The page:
When After-the-Event insurance premiums became recoverable back in 2000, the Costs Practice Direction introduced the following rule as to what should be provided when serving a bill of costs:

32.5(2) - If the additional liability is an insurance premium: a copy of the insurance certificate showing whether the policy covers the receiving party’s own costs; his opponent’s costs; or his own costs and his opponent’s costs; and the maximum extent of that cover; and the amount of the premium paid or payable.

Other than some subtle changes to the wording, to make this gender neutral, the rule remains the same today.

So why is it that 10 years after this rule was introduced I still routinely see certificates served with bills of costs that do not comply?

The most common defect is a certificate that fails to identify what it covers.

Almost as common is a failure to serve any certificate at all but instead serve a consumer credit agreement in relation to the ATE policy that doesn’t itself come close to complying with the requirements of 32.5(2).

Given the consequences of failing to serve a compliant certificate (see CPR 44.3B(1)(e)) you would think ATE insurers would make a bit more effort. How hard can it be?
 

Continuing with our occasional series of responses to the Jackson Costs Review from the "great and the good" in the costs world is Matthew Harman.  Matthew is President of the Association of Law Costs Draftsmen, Costs Lawyer and Senior Partner at Matthew Harman & Partners

JACKSON – 6 MONTHS ON

The Jackson report was published amongst great fanfare on 14 January this year although it seems to have been around much longer. The report was the subject of much discussion and debate with the various conference companies reaping the benefits by putting on talks where the few who had read the whole report could pass on the key details to the great majority who had not.

From my perspective as a working Costs Draftsman there were obvious concerns about the impact of the recommendations on my day to day life. However, I have always felt that my job is one that evolves and I saw this report as another part of the evolution. Having said that, I did, and still do, have concerns for some areas of the profession. Certainly, the days of the kitchen table draftsman are numbered. However, this is more to do with the scandalous reductions in legal aid than the Jackson recommendations.

The big question remains some six months later as to whether the recommendations are going to be implemented. At the time of the report’s publication one very well connected member of the judiciary was asked the question and replied “two wars, one impending election and no money. What do you think?”

Well the election has come and gone so where are we now? A question was asked in the House of Commons on 29 June as to whether there would be legislation introduced to allow the implementation of the report. The response was typically political and could easily have been written by Sir Humphrey and went along the lines of: ‘We are taking urgent steps to consider the recommendations of Lord Justice Jackson’. Neither of the manifestos of our coalition Government included any reference to the report.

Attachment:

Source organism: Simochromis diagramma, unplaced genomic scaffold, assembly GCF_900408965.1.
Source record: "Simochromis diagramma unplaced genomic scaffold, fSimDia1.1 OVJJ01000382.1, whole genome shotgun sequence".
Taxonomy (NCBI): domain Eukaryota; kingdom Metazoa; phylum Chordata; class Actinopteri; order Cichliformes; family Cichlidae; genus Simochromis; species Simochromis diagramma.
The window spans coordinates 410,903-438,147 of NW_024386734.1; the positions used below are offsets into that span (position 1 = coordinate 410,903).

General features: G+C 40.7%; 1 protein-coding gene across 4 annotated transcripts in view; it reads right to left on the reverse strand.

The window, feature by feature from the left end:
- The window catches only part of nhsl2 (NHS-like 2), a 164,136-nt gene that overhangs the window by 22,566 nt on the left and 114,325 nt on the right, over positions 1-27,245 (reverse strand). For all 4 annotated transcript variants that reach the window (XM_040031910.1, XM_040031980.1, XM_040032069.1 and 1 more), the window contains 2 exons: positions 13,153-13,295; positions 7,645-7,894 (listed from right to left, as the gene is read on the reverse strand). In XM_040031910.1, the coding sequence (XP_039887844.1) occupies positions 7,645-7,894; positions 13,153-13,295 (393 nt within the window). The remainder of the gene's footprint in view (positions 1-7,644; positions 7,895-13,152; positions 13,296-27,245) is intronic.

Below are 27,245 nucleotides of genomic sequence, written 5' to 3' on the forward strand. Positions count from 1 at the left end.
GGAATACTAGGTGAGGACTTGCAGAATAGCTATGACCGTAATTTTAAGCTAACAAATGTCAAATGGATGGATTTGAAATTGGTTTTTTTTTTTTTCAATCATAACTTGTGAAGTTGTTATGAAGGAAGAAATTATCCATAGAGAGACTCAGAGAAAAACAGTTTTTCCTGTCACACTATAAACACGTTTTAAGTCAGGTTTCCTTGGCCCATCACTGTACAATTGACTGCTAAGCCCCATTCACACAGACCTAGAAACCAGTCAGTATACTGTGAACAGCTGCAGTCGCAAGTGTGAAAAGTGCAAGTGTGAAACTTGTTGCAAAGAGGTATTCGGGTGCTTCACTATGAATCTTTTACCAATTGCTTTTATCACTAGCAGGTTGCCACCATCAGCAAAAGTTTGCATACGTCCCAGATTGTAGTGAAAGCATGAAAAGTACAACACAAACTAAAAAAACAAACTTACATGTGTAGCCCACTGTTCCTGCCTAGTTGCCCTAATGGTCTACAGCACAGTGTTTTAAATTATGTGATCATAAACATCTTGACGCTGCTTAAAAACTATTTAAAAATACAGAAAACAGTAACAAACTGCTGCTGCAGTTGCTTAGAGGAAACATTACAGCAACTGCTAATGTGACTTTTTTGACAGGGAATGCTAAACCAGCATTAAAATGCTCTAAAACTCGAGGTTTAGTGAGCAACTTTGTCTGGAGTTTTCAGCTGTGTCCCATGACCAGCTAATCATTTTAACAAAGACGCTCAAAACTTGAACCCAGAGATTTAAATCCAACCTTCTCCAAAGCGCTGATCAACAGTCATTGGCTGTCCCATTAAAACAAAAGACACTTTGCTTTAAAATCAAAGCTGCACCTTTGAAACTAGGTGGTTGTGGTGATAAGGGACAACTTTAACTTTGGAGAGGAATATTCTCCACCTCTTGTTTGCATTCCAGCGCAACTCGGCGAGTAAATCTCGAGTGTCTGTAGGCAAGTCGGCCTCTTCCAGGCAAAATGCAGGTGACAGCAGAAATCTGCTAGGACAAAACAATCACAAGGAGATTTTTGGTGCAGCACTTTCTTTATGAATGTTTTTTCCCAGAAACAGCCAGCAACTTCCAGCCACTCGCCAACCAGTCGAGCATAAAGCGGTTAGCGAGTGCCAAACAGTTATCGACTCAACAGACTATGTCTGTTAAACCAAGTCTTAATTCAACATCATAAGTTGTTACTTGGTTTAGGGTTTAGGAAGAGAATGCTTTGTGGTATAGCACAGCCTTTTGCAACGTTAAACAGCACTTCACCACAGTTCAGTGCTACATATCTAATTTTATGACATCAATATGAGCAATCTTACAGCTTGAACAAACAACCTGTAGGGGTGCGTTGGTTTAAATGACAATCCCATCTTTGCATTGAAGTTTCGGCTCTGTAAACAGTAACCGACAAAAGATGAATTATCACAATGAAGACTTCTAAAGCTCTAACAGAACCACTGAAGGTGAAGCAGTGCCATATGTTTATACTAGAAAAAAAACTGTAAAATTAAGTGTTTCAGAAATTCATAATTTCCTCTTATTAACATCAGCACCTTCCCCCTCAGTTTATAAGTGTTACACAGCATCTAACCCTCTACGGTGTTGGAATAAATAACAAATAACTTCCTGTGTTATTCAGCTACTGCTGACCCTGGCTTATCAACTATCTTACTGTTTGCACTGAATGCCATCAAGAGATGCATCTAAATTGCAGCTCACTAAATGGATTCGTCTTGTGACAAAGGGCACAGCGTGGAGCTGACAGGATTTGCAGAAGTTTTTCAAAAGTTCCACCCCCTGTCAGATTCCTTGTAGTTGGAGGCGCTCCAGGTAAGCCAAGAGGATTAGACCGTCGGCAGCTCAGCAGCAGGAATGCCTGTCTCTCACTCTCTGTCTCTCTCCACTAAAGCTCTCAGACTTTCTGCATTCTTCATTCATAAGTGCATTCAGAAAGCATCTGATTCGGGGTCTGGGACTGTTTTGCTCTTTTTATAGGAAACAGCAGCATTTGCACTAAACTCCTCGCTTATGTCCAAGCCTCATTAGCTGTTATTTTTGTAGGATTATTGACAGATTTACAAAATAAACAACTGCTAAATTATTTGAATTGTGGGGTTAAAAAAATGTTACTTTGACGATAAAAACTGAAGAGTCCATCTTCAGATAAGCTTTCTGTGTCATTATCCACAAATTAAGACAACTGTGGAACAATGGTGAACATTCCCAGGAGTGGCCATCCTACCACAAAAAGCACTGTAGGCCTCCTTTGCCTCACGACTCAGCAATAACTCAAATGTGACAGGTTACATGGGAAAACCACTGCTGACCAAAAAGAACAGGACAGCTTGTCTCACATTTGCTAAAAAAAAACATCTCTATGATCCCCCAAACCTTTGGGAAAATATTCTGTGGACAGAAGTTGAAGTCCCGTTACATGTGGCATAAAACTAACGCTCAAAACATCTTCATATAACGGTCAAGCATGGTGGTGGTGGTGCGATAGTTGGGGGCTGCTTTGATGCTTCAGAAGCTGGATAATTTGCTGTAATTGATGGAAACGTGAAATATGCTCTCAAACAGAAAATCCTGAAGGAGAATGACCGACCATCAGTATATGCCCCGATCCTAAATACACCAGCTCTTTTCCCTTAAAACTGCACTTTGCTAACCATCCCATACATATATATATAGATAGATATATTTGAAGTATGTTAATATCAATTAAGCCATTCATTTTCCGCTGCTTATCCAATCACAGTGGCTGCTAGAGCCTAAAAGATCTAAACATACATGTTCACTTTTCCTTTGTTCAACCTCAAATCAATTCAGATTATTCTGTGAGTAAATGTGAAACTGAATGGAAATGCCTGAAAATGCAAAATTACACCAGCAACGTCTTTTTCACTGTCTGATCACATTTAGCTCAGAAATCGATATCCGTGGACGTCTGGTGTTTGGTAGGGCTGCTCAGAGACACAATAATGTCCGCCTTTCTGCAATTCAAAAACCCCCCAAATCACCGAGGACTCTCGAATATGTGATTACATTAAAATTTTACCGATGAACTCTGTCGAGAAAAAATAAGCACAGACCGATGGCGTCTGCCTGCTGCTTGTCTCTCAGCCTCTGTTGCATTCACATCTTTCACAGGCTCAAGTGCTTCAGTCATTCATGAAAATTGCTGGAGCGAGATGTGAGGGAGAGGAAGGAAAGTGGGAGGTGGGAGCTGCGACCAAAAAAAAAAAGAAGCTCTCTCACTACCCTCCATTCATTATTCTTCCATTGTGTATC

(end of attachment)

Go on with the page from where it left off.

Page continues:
Given the massive problems that the Government are struggling with at the moment there has to be significant doubt as to whether the report will feature very highly in their thoughts save and unless the recommendations can be used to assist with the overall reduction of expenditure but even those savings would be relatively minor in the grand scheme of things.

Whatever happens I suspect that Sir Rupert will be disappointed on a personal level as he went to great pains to make it clear that his recommendations are all interlinked and should all be introduced as a sweeping change to the process of civil litigation.

My view, for what it is worth, is that some elements of his recommendations will be introduced but on a piecemeal basis. Some Judges may take elements of his suggestions and use them as part of their case management function. To an extent that is already happening. However, these are generally not amongst the key suggestions in any event and will not make a great deal of difference to life. There is also the fact that it took the judiciary two months to get their act together and appoint a Judicial Steering Group to ‘lead on judicial contributions to the implementation of the review’.

I simply cannot see that those reforms that require primary legislation will be implemented in the foreseeable future. The Government and the Ministry of Justice both have a great deal of more pressing work to get through before it will have the time or inclination to consider the necessary reforms in more detail. At least that means that the indemnity principle remains for the time being. Furthermore there are some of his recommendations which I believe will simply never see the light of day. The mooted 10% increase in general damages? Nah.

Overall then we are six months down the line and the initial interest and general furore has died down. There are less conferences talking about the report and one does not see a great deal in the legal press about Jackson. Ultimately, there are some good and sensible suggestions in the report but full implementation seems a very long way off at present.